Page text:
Your garden can be a beautiful relaxing place, alive with the sights and sounds of birds and insects. All you need to do is to create different habitats to provide for their needs in terms of nesting, shelter and feeding.
This is the advice that Chris van Niekerk, curator of the Botanical Garden on the Potchefstroom Campus, has for eish! readers hoping to attract wildlife to their gardens.
“When selecting plants for your garden, keep the climate and the full-grown size of the plant species in mind,” he suggests.
“Choose plants that will survive the winter cold and not outgrow the space available. The goal is to provide shelter, nectar, pollen and seeds/fruit to attract a diversity of wildlife.”
In larger gardens, planting tree species will encourage birds to nest. Good choices are wild peach (kiggelaria africana), white stinkwood (celtis africana), wild olive (olea europaea Africana), karee (searsia lancia) and buffalo thorn (ziziphus mucronata).
Smaller species that are suitable for smaller gardens are wild pear (dombeya rotundifolia), mountain silver-oak (brachylaena rotundata), sagewood (buddleja salviifolia), puzzle bush (ehretia rigida), bluebush (diospyros lycioides) and kei-apple (dovyalis caffra).
Nectar feeders such as sunbirds, white-eyes, finches and starlings can be attracted by planting nectar-rich, tubular-flowered species such as aloes, pig ear (cotyledon orbiculata), Cape honeysuckle (tecomaria capensis), red-hot pokers (kniphofia), agapanthus, giant honey flower (melianthus major), honeybell bush (freylinia lanceolate), tree fuchia (halleria lucida) and wild dagga (leonotis leonurus).
Most of these plants have inflorescence composed of many flowers opening at different times to release nectar. You will notice that sunbirds will visit the garden at similar times each day, looking for the most recently opened flowers.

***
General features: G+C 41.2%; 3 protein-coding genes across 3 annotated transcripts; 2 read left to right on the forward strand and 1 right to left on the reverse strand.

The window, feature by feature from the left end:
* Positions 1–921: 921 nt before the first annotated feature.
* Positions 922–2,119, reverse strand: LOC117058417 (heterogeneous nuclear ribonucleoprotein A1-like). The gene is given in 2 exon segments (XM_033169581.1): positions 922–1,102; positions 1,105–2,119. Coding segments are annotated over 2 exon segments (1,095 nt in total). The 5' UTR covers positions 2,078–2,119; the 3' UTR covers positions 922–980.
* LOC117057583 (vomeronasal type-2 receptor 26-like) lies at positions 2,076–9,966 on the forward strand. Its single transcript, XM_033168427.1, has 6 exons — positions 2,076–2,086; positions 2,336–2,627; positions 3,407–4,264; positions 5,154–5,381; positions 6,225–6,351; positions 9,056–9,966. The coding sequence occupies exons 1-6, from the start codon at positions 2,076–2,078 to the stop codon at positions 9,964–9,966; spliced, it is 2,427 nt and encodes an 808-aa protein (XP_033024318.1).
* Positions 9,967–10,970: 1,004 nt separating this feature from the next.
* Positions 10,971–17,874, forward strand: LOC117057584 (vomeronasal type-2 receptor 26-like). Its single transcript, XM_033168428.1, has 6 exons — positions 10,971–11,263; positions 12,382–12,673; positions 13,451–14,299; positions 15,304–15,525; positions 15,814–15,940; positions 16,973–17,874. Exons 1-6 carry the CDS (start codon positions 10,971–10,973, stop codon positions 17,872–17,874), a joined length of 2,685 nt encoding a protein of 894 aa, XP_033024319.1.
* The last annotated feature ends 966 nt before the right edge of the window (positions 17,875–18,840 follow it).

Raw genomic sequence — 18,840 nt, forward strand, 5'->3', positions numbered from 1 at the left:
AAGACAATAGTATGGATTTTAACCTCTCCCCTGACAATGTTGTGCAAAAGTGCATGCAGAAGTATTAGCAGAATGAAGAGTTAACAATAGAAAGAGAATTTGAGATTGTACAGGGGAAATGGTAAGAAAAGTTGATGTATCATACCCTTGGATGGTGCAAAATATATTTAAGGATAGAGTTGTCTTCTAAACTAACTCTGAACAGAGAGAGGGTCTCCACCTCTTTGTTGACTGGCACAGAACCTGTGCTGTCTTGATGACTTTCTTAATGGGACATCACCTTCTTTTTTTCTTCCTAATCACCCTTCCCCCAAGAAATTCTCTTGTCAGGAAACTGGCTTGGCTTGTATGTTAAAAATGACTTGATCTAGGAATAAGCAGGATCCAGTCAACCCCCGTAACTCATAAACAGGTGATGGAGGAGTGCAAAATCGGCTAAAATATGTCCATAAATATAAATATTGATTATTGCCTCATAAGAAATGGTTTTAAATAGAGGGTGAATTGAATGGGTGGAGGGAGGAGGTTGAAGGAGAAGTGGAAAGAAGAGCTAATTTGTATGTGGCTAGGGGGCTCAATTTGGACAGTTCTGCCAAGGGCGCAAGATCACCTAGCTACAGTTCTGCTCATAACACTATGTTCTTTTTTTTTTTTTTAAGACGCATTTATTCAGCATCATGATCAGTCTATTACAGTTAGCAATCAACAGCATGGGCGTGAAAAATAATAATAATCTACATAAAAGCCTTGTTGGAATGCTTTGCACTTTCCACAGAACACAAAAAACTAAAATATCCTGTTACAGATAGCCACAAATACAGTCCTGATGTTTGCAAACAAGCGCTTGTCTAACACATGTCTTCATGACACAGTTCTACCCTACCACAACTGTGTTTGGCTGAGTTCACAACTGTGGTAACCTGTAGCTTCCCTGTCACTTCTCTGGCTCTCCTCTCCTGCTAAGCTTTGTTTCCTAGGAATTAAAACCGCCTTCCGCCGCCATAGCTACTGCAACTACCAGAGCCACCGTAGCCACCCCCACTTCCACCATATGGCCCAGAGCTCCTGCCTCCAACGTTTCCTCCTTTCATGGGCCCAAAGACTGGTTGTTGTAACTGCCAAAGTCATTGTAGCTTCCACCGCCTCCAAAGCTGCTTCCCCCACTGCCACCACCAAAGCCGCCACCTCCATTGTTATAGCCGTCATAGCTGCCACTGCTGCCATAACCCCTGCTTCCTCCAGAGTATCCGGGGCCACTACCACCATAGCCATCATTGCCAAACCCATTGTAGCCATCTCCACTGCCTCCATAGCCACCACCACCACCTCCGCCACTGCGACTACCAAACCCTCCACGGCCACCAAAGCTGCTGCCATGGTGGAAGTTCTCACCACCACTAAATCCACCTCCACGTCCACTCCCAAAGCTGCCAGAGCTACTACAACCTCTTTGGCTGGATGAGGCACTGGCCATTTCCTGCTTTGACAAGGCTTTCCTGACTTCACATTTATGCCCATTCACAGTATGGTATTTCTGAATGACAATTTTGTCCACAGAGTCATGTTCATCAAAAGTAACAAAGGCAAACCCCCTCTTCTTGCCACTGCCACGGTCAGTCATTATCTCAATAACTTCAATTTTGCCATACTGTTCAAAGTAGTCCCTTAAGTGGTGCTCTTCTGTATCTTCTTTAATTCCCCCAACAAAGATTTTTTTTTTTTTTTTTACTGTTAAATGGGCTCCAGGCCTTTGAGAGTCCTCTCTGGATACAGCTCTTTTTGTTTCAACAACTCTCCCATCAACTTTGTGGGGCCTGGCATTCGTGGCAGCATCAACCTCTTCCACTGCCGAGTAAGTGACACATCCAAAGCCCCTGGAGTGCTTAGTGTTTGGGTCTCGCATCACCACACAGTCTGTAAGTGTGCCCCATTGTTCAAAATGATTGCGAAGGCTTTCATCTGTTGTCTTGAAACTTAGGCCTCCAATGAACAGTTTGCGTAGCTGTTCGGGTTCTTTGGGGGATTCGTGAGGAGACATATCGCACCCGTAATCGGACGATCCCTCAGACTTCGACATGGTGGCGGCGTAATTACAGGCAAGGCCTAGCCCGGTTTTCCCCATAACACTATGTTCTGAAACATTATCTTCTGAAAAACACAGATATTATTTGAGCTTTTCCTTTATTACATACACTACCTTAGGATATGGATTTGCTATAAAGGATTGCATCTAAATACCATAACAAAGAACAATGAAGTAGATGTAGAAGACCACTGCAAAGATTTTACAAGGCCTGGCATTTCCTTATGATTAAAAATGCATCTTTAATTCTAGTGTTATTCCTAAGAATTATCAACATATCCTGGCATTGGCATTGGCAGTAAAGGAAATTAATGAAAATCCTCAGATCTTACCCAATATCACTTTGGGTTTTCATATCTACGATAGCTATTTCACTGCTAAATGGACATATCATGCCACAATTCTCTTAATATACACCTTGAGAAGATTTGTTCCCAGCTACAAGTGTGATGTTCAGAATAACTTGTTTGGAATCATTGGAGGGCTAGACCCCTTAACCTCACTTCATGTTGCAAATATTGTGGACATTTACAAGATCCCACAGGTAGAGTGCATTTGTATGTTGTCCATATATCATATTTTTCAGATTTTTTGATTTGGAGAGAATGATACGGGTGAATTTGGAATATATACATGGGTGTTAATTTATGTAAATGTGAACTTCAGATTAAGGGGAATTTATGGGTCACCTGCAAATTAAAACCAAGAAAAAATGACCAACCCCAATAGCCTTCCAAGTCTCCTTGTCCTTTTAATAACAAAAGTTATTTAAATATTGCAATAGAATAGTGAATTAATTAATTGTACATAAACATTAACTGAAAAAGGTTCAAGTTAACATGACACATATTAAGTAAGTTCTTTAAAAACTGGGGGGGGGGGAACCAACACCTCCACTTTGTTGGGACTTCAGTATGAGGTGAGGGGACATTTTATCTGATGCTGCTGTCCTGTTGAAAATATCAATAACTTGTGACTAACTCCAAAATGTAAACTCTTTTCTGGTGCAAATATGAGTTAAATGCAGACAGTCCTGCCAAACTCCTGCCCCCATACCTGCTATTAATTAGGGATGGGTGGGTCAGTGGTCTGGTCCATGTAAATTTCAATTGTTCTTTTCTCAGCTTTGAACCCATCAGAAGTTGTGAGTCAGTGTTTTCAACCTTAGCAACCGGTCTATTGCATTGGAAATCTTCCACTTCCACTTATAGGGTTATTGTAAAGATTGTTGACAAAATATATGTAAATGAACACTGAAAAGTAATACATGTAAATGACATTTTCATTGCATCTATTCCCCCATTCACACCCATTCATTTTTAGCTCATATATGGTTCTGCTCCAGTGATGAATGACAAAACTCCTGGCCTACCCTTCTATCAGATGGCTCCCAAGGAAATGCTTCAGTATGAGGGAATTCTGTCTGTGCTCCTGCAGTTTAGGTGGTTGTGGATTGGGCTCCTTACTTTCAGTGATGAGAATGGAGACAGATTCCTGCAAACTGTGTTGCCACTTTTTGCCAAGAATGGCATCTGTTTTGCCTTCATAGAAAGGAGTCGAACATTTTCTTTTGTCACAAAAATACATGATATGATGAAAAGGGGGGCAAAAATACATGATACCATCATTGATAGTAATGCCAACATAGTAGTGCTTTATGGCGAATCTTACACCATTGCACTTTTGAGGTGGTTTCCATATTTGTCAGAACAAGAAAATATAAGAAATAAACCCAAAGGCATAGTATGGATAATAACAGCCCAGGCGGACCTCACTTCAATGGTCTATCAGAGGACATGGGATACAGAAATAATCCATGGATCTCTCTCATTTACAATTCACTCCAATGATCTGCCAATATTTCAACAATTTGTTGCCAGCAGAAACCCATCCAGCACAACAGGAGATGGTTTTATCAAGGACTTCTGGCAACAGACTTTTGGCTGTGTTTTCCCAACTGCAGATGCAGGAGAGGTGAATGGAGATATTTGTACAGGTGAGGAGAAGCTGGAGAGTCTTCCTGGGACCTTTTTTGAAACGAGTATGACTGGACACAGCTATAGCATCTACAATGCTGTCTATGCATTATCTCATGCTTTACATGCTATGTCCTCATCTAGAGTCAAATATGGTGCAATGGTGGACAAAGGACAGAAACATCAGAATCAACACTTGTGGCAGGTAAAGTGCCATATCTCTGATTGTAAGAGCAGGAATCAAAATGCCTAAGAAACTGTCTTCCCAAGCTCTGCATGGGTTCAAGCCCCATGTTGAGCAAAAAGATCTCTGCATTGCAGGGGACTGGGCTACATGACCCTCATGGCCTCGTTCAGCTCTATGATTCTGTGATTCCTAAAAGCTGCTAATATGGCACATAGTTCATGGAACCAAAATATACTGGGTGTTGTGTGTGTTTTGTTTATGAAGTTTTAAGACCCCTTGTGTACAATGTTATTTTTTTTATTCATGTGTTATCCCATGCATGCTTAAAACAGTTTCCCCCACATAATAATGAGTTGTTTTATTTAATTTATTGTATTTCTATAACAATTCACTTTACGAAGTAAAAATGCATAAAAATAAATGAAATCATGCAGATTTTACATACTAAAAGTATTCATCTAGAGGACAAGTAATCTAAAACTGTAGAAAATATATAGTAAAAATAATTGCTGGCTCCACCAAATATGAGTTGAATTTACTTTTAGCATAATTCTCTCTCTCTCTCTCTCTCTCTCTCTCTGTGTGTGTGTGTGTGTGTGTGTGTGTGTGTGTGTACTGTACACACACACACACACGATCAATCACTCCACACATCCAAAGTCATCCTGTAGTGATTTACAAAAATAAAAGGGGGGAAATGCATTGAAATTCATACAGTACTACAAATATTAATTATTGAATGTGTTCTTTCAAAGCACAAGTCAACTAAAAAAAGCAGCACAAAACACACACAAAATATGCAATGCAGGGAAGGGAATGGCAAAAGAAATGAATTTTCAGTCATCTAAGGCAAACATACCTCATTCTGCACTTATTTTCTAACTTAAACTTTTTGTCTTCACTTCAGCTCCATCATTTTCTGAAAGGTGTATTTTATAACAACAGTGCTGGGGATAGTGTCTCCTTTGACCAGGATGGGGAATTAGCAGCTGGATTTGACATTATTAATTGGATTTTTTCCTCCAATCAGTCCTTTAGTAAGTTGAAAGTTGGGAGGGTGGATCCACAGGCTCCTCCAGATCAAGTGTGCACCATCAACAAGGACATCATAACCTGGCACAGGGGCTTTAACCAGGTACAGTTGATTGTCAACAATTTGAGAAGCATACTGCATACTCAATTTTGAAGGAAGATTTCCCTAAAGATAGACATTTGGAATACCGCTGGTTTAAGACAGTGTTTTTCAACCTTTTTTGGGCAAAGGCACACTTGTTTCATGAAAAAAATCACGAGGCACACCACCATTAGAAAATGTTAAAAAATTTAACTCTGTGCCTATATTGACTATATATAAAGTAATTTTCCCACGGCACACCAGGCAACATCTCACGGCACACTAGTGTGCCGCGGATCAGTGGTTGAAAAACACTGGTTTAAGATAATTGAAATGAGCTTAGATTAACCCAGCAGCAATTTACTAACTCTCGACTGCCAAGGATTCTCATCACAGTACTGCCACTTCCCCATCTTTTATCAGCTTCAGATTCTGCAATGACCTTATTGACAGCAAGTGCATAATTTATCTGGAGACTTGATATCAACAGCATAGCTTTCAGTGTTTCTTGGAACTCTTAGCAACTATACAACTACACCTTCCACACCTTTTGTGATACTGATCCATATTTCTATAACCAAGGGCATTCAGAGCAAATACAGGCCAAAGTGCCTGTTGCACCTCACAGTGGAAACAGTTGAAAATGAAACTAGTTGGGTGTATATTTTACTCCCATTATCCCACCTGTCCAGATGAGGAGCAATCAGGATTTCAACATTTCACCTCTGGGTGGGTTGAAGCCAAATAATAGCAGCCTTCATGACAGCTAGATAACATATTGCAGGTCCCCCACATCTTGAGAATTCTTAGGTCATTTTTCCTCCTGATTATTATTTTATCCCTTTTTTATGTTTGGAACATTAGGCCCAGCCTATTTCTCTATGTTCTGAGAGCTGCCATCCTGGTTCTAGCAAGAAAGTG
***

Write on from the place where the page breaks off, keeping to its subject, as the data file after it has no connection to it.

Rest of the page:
To attract doves, starlings and mouse birds, plant berry or fruit-bearing plants.
Species such as wild olive, buffalo-thorn, white stinkwood, African dogwood (rhamnus prinoides) and guarrri (euclea) are favoured by fruit-eating species.
To provide nesting material and seeds, tufted indigenous grasses can be planted as ornamental plants.
Seed-eating bird species such as finches, canaries and waxbills forage on the ground for seed. Suitable grass species include ribbon bristle grass (setaria megagphylla), Guinea grass (panicum maximum) small heartseed grass (eragrostis capensis), stipa grass (stipa dregeana) and cat’s tail asparagus (asparagus densiflorus).
Omnivorous and insect-eating birds such as shrikes, boubous and robins will help to control garden pests. Plant species that can attract insects to your garden include cat’s whiskers (becium obovatum), African potato (hypoxis hemerocallidaea), silky buttons (cotula sericea), carpet geranium (geranium incanum), wild scabiosa (scabiosa columbaria) and Cape dandelion (arctotheca calendula).
During the evenings, owls are on the hunt for rats, mice and moles that leave their burrows. If you spot owls in your neighbourhood, you could consider fitting an owl shelter into a large tree or onto a south-facing wall to attract them to your garden.
Lastly, remember to add a water source to your garden.
Birds do not require complicated water features, a simple bird bath or grind stone will be sufficient. You do not want to use containers with steep and deep edges. Birds like containers with shallow sloping edges enabling them to walk and bathe in the water.
Chris van Niekerk, the curator of the Botanical Garden on the Potchefstroom Campus, tells us which plants attract wildlife to our gardens.